I am still uncomfortable with this opinion. I will illustrate a common thread that runs through the meat of the argument below. This is the type of conversation I’ve had with a number of developers and other people who wanted to “help” in the last month. It does not reflect the opinions or beliefs of current project developers or others who assist.
“Ken, I think this app is ready for prime time.”
“No, Not yet. There is still work left to do in order to make it more intuitive for the new user.”
“I disagree. The current state is fine. There doesn’t have to be a GUI for everything. How are they going to learn if they are not challenged to do so?”
“This isn’t about learning. This is about having a tool that is available for everyone to use. Think about giving this to your mom or your aunt. Would you make her jump through hoops to learn the commands to open and use the application?”
“Well, sure. They don’t need to be spoon fed. All they have to do is call me if they have problems.”
First off, you are not going to be around every time she is going to need your help. Secondly, there is no reason for her or anyone to have to learn complex tools to use a simple application. That’s just laziness. Or worse yet…stick around.
Again, this isn’t about learning how to use the command line. This is about offering a tool to those who need it for day to day matters. Adding any layer of complexity to this tool’s use is not only counter productive, in some cases it’s down-right mean, passive-aggressive behavior taken straight from the textbooks.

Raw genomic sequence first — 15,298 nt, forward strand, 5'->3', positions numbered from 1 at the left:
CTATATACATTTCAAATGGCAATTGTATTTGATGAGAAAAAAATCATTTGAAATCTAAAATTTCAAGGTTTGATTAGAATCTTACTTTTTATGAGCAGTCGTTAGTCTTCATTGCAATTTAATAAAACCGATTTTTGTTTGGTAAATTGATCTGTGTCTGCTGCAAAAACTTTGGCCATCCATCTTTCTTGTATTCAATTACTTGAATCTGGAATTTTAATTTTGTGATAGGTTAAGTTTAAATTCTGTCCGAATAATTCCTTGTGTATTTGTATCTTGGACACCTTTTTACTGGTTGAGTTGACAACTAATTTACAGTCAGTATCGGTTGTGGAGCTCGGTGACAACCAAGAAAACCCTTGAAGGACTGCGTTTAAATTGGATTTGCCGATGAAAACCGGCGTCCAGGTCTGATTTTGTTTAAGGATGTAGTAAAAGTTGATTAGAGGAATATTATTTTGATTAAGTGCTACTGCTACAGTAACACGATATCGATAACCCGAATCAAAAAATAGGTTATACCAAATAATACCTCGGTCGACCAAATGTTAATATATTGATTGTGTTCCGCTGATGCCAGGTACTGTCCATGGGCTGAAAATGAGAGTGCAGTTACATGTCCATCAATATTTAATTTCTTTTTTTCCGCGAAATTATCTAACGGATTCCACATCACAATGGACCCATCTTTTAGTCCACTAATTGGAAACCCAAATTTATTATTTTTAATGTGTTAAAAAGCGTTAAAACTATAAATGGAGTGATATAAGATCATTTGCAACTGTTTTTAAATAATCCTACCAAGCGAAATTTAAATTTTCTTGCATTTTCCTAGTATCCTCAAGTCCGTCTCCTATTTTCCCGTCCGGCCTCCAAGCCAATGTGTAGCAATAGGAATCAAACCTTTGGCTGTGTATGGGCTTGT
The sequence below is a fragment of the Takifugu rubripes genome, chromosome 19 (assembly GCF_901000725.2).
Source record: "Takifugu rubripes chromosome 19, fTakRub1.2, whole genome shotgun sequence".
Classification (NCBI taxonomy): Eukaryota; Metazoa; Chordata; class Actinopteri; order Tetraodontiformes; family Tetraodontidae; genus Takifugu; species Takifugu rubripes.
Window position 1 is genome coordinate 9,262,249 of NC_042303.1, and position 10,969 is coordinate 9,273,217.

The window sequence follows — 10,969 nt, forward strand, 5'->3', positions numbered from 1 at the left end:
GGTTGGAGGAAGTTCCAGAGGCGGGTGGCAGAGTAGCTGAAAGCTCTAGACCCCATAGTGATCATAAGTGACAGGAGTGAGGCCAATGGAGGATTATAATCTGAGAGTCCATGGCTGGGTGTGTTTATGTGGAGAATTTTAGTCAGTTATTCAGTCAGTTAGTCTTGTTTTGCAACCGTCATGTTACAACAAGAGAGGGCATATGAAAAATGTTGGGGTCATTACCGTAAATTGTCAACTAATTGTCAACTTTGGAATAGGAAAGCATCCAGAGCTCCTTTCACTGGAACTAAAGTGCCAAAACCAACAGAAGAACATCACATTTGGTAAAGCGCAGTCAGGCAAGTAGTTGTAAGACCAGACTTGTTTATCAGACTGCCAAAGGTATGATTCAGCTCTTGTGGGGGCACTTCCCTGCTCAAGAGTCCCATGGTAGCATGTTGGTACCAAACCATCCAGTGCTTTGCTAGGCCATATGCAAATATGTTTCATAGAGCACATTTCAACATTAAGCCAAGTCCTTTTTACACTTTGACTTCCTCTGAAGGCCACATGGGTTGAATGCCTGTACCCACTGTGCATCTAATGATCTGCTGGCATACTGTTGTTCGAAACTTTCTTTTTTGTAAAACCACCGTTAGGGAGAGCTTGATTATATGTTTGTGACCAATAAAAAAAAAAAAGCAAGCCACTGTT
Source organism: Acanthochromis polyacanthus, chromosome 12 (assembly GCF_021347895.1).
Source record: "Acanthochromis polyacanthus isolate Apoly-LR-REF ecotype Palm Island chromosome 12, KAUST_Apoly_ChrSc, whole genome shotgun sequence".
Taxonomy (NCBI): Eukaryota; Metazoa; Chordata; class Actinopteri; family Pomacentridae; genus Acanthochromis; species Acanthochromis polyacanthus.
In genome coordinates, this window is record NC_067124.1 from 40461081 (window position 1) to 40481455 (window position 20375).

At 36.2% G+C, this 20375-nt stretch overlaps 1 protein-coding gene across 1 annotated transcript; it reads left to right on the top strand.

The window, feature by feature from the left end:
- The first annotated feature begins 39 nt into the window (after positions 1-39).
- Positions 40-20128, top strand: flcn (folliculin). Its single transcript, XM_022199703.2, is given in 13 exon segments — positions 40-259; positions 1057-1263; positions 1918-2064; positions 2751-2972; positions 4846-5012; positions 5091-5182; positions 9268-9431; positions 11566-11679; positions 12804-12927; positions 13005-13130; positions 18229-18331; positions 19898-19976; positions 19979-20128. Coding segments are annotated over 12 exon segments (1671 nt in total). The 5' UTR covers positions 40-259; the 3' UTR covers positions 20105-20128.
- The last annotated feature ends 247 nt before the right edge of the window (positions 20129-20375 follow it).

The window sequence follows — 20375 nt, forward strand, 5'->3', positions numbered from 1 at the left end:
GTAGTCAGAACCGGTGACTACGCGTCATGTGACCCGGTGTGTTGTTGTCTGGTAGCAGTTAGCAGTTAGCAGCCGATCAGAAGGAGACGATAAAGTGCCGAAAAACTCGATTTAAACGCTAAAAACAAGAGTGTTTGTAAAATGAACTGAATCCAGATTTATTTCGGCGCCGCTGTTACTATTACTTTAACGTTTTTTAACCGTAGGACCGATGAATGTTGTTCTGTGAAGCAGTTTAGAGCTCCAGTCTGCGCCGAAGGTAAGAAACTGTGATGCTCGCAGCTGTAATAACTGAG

Let me tell what I think, based on the emails and messages I’ve received.
Aunt Betty can now use her computer on her own, meaning you are no longer the Great and Powerful Oz; the man behind the curtain who is hiding the easy tools from Aunt Betty or anyone else requiring or needing your help; You, the person who seems to be almost magical in the way you can fix things on the computer, are afraid of losing your power.
The truth of the matter…Linux isn’t hard at all. I’ve got hundreds of 12-15 year-old kids to back that up.
Two of you have emailed me and said just about as much. You were looking to argue the point. If you want to argue your point, do so in the comments below this article. We can hash it out here.
That being said, let me present the first beta release of SpeechLess: A GUI that makes using MaryTTS much easier…a lot easier. And with your help, it will get even easier than it is now. Play with the controls…they are much too geeky at this time. Tell us how to make them better…more intuitive. How can we improve them? How can we remove the “geek” from the tool names? What can we do to make it easier to use, not only for Aunt Betty, but for everyone who needs a text to speech tool that talks nice to them?
Someone is going to directly benefit from your suggestion.
Oh, and a bit of assistance here. Who can create a butler-type graphic character to represent the current application? The name “speechless” is only temporary. We’ll decide on a more permanent name once you show us a great servant for the people.
Help keep FOSS Force strong. If you like this article, become a subscriber.
Ken Starks is the founder of the Helios Project and Reglue, which for 20 years provided refurbished older computers running Linux to disadvantaged school kids, as well as providing digital help for senior citizens, in the Austin, Texas area. He was a columnist for FOSS Force from 2013-2016, and remains part of our family. Follow him on Twitter: @Reglue